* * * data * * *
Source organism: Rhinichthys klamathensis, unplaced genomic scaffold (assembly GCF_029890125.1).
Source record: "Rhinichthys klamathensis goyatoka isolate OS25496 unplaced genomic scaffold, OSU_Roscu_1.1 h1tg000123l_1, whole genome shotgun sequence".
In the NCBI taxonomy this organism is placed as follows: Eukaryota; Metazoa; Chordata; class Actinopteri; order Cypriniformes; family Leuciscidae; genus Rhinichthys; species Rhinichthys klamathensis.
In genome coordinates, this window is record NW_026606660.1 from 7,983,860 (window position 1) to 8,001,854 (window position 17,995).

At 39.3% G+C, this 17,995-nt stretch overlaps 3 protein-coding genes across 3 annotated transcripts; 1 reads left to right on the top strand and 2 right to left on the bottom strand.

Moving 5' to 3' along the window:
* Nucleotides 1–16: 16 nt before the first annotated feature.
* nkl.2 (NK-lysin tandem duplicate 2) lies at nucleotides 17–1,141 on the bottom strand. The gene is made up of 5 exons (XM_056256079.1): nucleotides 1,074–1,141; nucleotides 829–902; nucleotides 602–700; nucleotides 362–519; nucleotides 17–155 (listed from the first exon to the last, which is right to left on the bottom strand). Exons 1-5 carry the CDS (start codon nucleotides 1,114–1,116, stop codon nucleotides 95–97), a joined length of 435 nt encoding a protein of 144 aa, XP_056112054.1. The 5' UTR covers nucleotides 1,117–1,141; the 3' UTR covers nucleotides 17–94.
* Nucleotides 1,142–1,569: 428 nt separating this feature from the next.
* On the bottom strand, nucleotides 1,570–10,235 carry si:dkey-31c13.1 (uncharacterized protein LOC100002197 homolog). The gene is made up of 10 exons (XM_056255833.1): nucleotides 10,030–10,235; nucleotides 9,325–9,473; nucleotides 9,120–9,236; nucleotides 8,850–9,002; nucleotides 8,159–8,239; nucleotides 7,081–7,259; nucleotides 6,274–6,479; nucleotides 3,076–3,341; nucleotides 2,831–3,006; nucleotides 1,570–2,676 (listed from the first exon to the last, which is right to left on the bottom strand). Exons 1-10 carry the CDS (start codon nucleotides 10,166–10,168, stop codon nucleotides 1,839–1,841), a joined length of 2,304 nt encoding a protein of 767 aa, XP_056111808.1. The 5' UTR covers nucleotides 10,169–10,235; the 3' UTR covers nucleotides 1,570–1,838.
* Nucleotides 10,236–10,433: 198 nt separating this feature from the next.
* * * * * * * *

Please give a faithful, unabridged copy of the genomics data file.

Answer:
Source organism: Rhinichthys klamathensis, unplaced genomic scaffold (assembly GCF_029890125.1).
Source record: "Rhinichthys klamathensis goyatoka isolate OS25496 unplaced genomic scaffold, OSU_Roscu_1.1 h1tg000123l_1, whole genome shotgun sequence".
In the NCBI taxonomy this organism is placed as follows: Eukaryota; Metazoa; Chordata; class Actinopteri; order Cypriniformes; family Leuciscidae; genus Rhinichthys; species Rhinichthys klamathensis.
In genome coordinates, this window is record NW_026606660.1 from 7,983,860 (window position 1) to 8,001,854 (window position 17,995).

At 39.3% G+C, this 17,995-nt stretch overlaps 3 protein-coding genes across 3 annotated transcripts; 1 reads left to right on the top strand and 2 right to left on the bottom strand.

Moving 5' to 3' along the window:
* Nucleotides 1–16: 16 nt before the first annotated feature.
* nkl.2 (NK-lysin tandem duplicate 2) lies at nucleotides 17–1,141 on the bottom strand. The gene is made up of 5 exons (XM_056256079.1): nucleotides 1,074–1,141; nucleotides 829–902; nucleotides 602–700; nucleotides 362–519; nucleotides 17–155 (listed from the first exon to the last, which is right to left on the bottom strand). Exons 1-5 carry the CDS (start codon nucleotides 1,114–1,116, stop codon nucleotides 95–97), a joined length of 435 nt encoding a protein of 144 aa, XP_056112054.1. The 5' UTR covers nucleotides 1,117–1,141; the 3' UTR covers nucleotides 17–94.
* Nucleotides 1,142–1,569: 428 nt separating this feature from the next.
* On the bottom strand, nucleotides 1,570–10,235 carry si:dkey-31c13.1 (uncharacterized protein LOC100002197 homolog). The gene is made up of 10 exons (XM_056255833.1): nucleotides 10,030–10,235; nucleotides 9,325–9,473; nucleotides 9,120–9,236; nucleotides 8,850–9,002; nucleotides 8,159–8,239; nucleotides 7,081–7,259; nucleotides 6,274–6,479; nucleotides 3,076–3,341; nucleotides 2,831–3,006; nucleotides 1,570–2,676 (listed from the first exon to the last, which is right to left on the bottom strand). Exons 1-10 carry the CDS (start codon nucleotides 10,166–10,168, stop codon nucleotides 1,839–1,841), a joined length of 2,304 nt encoding a protein of 767 aa, XP_056111808.1. The 5' UTR covers nucleotides 10,169–10,235; the 3' UTR covers nucleotides 1,570–1,838.
* Nucleotides 10,236–10,433: 198 nt separating this feature from the next.